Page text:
Living in a big city, we don’t experience the fishbowl existence like some clergy families in small, more insular and tight-knit communities. And context aside, I’ve never really felt like people in our church community are peering into our lives, watching our every move. It certainly happens for clergy families–it just doesn’t seem like an issue or concern in our community. But I do remember quite clearly the moment I realized my husband Aaron’s new role as co-pastor of a church also meant something for me. To clarify, I actually realized the impact Aaron’s path into ministry would have on my life fairly early on–before he even accepted the position–but this specific experience solidified what I had been sensing for some time: that my identity now included an element rooted in my spouse’s vocation.
I was shopping at Target–a rather ordinary occurrence in my day to day life–pushing my cart filled with the three or four items that were on my list and twenty-seven or so other items that, in the course of my journey through the store, I discovered I absolutely couldn’t live without. As I approached the checkout, I saw a young woman from our church walking toward me with an older man I assumed from the resemblance was her dad. I said hello, made some brief small talk, and moved on like one does. As I walked away, I heard her say to her father in one of those loud whispers, “That’s the pastor’s wife!” There I was, pushing my Target cart–an ordinary person on an ordinary day running an ordinary errand–but somehow now with a giant “pastor’s wife” stamp on my life, it was all a bit different.
This sense of wearing a stamp or label emerged among clergy spouses in my research. And even among those who enthusiastically embraced their role as a pastor’s wife or husband, describing it as another sort of calling, there was a very real and significant sense of identity in these stories. Hope, a clergy spouse who saw her role as a ministry partner with her husband, Marcus, described this realization:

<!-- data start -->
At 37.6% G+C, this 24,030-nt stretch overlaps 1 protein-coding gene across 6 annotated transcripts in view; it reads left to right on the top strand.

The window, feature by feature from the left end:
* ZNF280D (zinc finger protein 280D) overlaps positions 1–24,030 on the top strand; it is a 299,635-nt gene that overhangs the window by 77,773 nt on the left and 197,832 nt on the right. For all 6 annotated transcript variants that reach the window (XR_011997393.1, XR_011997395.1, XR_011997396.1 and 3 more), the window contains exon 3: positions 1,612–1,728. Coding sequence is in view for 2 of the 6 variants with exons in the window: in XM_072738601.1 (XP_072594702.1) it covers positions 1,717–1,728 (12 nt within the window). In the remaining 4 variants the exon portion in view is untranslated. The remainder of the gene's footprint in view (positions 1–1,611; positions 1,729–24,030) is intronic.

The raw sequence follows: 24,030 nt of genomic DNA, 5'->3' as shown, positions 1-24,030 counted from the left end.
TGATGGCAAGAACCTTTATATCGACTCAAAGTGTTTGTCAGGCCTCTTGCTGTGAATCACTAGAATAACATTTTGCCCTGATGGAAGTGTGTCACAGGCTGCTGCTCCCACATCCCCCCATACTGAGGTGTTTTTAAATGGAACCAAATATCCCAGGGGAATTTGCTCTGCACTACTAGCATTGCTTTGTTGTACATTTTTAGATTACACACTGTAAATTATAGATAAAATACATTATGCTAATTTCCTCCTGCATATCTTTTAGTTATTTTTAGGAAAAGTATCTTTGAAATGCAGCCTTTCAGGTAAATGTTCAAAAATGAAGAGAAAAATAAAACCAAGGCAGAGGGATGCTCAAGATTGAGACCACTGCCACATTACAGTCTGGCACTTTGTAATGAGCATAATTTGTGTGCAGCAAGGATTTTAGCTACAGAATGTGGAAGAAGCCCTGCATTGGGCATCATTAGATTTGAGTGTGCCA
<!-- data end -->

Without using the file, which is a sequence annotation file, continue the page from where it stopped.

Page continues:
Before becoming a pastor’s wife, I had a good sense of my calling and was very active and did lots of things you know, street ministry, youth ministry, kids’ ministry, and things like that. And then once I became a pastor’s wife, and I don’t know if it was for other people as much as myself, I felt labeled. Automatically, there was a label on me and I felt like I had to be a certain way. And so I didn’t feel like those same things that I used to do maybe went hand in hand with how I felt I should be. And so I had gone through this whole, “Okay what am I supposed to do?” kind of thing.
Some spouses experienced the label as an imposition on their identity, others expressed deep pride and responsibility, and most fell somewhere in between these polar ends of the spectrum. Whether the stereotype is positive or negative, no one enjoys when others make assumptions. We are complex people who therefore resist labels that oversimplify who we are and what we think, do, and believe. And yet, the label on our identity is still there, whether we like it or not.
Indeed, it is difficult to really know what to do with a label or image that is always and everywhere present but still something we can shape and define for ourselves. Nancy, for instance, recognizes how the clergy spouse label is just part of who she is, but maintains control over its impact by carefully choosing when and where she discloses this element of her life and identity:
I’ve been getting my hair cut from the same person here for 7 years. I haven’t told her I’m a pastor’s wife. I don’t know why. I guess maybe I don’t want to be stereotyped. I guess I want to be myself first.
Jessie, whose outgoing and vibrant personality is the type that lights up any room she enters, was far more willing to wear the clergy spouse label on her sleeve. She maintains control in a different way, by acknowledging she only has so much power over what other people think:
What’s very important to me is that this is my one chance to establish that I need to remain authentically myself. And I’m a girl who needs to have an authentic faith but an authentic personality, too. And I’ve never been someone who’s been a very…like typical pastor’s wife. It kind of terrified me at the very beginning. Like I’m not going to be able to do this because every once in a while I like to tell an off color joke or I like to…You know, if I drop something on my foot, I’m going to cuss. You know, it’s going to happen. And different people respond to that differently. Some people love it and some people don’t. It just is what it is.
These are two distinct approaches but neither is right or wrong, better or worse, because in the end they land at the same point of acknowledging how being authentic to yourself is an act of self-care.
I’ve often said there is not one right way to be a clergy spouse, but I’ve since changed my mind. There is a right way–it’s the way that best aligns with an individual’s complex and unique gifts, interests, flaws, and uncertainties. Eleanor Roosevelt is quoted as saying, “Remember always that you not only have the right to be an individual, you have an obligation to be one.” When we try to be someone we are not, we not only chip away at our internal sense of self-worth but we also chip away at our capacity to be someone in the world that no one else can be.
Lenore Knight Johnson